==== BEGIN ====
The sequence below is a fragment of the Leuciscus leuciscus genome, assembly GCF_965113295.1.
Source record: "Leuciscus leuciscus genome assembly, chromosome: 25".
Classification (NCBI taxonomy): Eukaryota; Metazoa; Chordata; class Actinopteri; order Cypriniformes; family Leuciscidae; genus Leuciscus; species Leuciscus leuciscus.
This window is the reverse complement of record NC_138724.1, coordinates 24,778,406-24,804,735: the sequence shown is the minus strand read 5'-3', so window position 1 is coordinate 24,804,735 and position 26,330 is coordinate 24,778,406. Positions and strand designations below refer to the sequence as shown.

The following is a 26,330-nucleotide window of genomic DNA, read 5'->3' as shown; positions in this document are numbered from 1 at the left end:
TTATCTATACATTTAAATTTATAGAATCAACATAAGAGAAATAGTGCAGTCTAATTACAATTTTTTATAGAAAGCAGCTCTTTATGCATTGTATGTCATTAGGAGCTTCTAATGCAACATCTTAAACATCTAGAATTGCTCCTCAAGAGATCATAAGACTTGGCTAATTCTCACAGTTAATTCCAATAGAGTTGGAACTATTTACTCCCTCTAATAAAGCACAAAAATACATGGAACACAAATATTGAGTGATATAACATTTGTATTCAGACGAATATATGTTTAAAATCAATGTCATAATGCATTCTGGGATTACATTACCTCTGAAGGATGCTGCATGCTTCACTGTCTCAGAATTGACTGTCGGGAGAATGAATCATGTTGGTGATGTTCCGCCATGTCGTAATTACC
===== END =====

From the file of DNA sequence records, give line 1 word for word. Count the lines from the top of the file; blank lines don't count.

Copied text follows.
The sequence below is a fragment of the Leuciscus leuciscus genome, assembly GCF_965113295.1.